Many ponderosa pine and mixed‐conifer forests of the western, interior United States have undergone substantial structural and compositional changes since settlement of the West by Euro‐Americans. Historically, these forests consisted of widely spaced, fire‐tolerant trees underlain by dense grass swards. Over the last 100 years they have developed into dense stands consisting of more fire‐sensitive and disease‐susceptible species. These changes, sometimes referred to as a decline in “forest health,” have been attributed primarily to two factors: active suppression of low‐intensity fires (which formerly reduced tree recruitment, especially of fire‐sensitive, shade‐tolerant species), and selective logging of larger, more fire‐tolerant trees. A third factor, livestock grazing, is seldom discussed, although it may be as important as the other two factors. Livestock alter forest dynamics by (1) reducing the biomass and density of understory grasses and sedges, which otherwise outcompete conifer seedlings and prevent dense tree recruitment, and (2) reducing the abundance of fine fuels, which formerly carried low‐intensity fires through forests. Grazing by domestic livestock has thereby contributed to increasingly dense western forests and to changes in tree species composition. In addition, exclosure studies have shown that livestock alter ecosystem processes by reducing the cover of herbaceous plants and litter, disturbing and compacting soils, reducing water infiltration rates, and increasing soil erosion.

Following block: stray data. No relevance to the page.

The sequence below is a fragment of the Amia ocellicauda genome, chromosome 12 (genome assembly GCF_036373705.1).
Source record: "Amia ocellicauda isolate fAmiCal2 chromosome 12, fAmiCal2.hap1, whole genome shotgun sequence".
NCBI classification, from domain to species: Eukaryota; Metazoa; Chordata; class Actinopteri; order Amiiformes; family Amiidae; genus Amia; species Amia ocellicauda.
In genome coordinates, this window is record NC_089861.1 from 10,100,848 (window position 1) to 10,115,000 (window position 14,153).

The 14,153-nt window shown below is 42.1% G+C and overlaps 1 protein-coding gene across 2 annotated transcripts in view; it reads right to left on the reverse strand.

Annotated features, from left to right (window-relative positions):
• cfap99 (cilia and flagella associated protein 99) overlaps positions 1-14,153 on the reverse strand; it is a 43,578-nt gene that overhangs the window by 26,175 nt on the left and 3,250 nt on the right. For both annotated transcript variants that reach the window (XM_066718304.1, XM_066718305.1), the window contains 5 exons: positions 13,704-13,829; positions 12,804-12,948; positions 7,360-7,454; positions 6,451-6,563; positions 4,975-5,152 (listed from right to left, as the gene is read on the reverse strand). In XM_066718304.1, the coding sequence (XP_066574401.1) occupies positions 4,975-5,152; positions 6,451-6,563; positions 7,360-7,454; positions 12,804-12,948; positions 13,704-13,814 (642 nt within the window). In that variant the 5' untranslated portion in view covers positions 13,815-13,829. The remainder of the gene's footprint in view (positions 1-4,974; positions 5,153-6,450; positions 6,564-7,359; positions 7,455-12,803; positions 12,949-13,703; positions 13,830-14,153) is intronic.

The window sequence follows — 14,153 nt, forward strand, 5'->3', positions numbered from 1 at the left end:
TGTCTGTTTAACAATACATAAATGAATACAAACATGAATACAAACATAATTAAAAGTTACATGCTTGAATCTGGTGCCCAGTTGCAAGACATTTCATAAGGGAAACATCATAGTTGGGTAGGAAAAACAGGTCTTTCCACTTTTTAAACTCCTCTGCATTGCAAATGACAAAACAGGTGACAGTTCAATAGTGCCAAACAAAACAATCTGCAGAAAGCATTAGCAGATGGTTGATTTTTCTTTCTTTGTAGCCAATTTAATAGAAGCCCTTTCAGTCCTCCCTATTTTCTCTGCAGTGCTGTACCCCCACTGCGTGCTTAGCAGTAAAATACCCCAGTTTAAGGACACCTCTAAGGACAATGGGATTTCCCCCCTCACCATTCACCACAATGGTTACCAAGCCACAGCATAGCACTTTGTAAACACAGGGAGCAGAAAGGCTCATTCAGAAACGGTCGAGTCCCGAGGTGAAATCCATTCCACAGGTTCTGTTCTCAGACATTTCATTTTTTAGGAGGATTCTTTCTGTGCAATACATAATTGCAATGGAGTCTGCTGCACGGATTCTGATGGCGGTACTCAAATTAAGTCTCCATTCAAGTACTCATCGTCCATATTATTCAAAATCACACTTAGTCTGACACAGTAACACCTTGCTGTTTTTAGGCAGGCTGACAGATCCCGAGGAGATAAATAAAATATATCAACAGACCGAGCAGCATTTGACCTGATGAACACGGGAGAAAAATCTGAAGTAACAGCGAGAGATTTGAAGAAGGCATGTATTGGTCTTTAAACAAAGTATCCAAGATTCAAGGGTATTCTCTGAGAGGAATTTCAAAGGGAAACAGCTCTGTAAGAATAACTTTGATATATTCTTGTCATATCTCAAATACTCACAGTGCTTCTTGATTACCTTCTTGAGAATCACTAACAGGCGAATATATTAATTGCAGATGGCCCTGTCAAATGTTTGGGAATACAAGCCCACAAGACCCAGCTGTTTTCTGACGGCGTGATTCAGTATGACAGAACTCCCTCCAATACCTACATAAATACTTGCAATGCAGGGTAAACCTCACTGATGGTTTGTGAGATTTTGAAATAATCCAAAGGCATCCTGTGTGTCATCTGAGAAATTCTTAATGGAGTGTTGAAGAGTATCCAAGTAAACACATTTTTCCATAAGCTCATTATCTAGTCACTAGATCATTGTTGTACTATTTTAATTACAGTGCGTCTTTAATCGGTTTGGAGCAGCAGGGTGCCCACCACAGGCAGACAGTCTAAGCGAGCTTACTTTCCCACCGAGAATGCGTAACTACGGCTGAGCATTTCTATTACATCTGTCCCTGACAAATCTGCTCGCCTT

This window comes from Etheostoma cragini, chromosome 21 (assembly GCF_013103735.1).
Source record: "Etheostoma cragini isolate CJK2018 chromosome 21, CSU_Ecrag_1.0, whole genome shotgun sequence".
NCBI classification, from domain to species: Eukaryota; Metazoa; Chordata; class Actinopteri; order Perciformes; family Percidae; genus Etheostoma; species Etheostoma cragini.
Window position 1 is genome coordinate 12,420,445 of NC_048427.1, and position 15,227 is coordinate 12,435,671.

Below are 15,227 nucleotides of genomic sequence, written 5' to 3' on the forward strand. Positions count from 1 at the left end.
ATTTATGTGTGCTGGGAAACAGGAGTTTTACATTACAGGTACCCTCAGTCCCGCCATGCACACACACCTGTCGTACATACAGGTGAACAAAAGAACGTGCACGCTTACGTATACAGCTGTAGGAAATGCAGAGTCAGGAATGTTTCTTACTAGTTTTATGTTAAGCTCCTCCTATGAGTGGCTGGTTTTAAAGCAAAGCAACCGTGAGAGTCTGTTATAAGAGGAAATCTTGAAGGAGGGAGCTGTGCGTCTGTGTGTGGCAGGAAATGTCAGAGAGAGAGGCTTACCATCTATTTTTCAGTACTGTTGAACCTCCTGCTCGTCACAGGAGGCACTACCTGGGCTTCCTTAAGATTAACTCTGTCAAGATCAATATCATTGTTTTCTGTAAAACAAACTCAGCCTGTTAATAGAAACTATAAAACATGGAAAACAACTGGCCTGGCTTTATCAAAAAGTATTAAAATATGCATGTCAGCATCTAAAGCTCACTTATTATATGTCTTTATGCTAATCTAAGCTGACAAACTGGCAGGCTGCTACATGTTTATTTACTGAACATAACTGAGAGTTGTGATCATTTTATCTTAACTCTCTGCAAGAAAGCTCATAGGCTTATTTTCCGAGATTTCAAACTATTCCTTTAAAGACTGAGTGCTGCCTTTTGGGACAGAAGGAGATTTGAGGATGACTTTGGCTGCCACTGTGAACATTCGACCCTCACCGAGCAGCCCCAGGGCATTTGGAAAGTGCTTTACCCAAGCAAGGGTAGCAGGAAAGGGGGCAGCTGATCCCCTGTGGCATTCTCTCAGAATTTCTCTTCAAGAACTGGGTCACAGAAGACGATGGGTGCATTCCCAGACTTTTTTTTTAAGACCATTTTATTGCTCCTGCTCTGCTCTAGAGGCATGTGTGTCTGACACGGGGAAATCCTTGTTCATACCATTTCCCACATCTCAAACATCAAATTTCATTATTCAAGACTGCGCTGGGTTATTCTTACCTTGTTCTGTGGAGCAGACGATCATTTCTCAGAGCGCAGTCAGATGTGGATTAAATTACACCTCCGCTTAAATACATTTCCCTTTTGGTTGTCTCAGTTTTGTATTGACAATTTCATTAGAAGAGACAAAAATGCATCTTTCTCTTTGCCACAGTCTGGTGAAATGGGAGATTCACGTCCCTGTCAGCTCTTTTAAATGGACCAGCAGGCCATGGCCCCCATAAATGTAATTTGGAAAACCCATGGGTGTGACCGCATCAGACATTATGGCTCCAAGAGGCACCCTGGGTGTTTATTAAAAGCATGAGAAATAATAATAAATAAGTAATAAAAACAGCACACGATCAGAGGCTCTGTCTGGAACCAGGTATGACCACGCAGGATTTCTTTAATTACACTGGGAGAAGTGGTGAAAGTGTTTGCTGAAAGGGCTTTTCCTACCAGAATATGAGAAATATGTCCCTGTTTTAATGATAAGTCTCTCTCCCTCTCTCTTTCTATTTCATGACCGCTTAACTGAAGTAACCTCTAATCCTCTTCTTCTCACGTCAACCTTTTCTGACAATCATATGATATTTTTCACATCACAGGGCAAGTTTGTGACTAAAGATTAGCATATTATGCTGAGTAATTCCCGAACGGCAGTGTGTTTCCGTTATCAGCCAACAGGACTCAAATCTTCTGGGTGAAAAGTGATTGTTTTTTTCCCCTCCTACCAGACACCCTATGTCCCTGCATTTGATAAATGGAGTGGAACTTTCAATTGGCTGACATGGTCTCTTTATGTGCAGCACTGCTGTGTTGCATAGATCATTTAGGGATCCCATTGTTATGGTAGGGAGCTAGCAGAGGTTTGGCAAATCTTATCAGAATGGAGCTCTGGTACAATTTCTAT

Conservation Biology – Wiley
Published: Apr 20, 1997
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